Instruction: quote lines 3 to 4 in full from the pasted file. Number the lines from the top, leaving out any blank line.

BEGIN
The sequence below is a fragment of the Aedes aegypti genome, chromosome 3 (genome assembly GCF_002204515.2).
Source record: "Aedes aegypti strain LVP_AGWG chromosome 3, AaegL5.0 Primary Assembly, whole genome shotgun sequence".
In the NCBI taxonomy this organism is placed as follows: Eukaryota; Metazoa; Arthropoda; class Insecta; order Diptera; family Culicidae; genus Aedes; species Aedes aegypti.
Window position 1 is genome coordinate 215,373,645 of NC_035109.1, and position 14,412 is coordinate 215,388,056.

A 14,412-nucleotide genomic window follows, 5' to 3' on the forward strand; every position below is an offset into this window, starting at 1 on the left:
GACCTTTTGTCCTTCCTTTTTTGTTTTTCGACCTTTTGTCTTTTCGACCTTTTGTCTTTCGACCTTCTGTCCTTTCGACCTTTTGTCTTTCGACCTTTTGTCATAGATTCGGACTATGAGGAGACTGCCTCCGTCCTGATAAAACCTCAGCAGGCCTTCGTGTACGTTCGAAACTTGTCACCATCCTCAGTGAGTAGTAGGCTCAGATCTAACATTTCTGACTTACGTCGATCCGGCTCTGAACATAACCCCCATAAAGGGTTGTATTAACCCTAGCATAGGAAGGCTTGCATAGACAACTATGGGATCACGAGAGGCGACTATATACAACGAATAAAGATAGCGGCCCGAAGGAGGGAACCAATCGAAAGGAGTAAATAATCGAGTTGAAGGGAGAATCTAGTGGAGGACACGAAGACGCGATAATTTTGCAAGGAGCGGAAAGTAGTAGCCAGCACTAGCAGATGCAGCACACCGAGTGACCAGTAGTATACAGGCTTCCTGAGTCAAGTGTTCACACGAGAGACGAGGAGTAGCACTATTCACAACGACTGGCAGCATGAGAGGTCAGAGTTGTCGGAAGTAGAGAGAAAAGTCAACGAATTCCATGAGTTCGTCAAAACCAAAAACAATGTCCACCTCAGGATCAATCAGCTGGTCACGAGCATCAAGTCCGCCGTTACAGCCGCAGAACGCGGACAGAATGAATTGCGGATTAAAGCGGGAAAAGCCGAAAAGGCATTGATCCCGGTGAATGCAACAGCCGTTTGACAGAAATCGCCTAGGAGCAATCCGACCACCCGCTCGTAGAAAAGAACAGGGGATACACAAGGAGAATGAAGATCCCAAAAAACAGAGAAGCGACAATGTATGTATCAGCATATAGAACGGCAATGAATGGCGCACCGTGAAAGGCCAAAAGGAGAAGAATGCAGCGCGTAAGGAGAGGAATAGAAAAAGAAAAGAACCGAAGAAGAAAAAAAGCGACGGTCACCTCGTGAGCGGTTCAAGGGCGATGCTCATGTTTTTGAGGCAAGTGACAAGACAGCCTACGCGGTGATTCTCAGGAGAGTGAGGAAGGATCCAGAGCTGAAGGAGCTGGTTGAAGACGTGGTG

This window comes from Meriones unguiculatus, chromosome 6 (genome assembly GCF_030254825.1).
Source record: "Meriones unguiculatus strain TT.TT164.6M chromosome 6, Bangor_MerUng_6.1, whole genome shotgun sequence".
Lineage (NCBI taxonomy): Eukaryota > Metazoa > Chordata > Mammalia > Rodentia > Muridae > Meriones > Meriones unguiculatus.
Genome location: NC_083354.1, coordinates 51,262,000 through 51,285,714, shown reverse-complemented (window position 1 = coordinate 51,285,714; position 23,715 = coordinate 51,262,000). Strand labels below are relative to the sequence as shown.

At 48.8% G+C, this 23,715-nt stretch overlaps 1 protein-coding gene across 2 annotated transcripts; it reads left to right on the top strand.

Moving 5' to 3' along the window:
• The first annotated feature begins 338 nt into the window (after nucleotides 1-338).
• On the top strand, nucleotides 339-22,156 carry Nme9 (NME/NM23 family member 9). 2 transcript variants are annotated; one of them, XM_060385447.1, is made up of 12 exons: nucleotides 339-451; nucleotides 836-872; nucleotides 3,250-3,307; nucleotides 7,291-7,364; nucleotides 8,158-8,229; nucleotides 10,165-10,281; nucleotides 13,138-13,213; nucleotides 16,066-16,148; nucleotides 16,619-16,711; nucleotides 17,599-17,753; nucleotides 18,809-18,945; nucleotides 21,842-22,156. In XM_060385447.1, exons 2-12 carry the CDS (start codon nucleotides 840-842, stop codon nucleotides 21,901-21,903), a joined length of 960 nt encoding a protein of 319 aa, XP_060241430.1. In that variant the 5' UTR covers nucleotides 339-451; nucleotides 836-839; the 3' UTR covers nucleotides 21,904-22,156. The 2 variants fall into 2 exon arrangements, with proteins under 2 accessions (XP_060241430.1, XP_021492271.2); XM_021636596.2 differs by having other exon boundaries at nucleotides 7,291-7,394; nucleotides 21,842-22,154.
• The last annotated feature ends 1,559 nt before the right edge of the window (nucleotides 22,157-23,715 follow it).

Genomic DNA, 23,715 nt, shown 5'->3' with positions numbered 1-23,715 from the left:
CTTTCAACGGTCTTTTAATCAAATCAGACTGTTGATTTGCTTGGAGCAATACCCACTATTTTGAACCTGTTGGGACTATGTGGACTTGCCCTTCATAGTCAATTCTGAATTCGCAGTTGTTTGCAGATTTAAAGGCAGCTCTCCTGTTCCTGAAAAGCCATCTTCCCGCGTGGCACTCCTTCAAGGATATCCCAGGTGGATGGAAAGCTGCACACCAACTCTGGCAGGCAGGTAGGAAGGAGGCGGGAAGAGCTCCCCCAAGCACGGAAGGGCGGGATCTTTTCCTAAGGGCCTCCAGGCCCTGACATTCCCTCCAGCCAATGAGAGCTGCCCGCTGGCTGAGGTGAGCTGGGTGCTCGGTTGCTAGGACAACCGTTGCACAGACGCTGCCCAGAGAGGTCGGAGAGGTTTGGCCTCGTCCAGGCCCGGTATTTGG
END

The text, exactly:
In the NCBI taxonomy this organism is placed as follows: Eukaryota; Metazoa; Arthropoda; class Insecta; order Diptera; family Culicidae; genus Aedes; species Aedes aegypti.
Window position 1 is genome coordinate 215,373,645 of NC_035109.1, and position 14,412 is coordinate 215,388,056.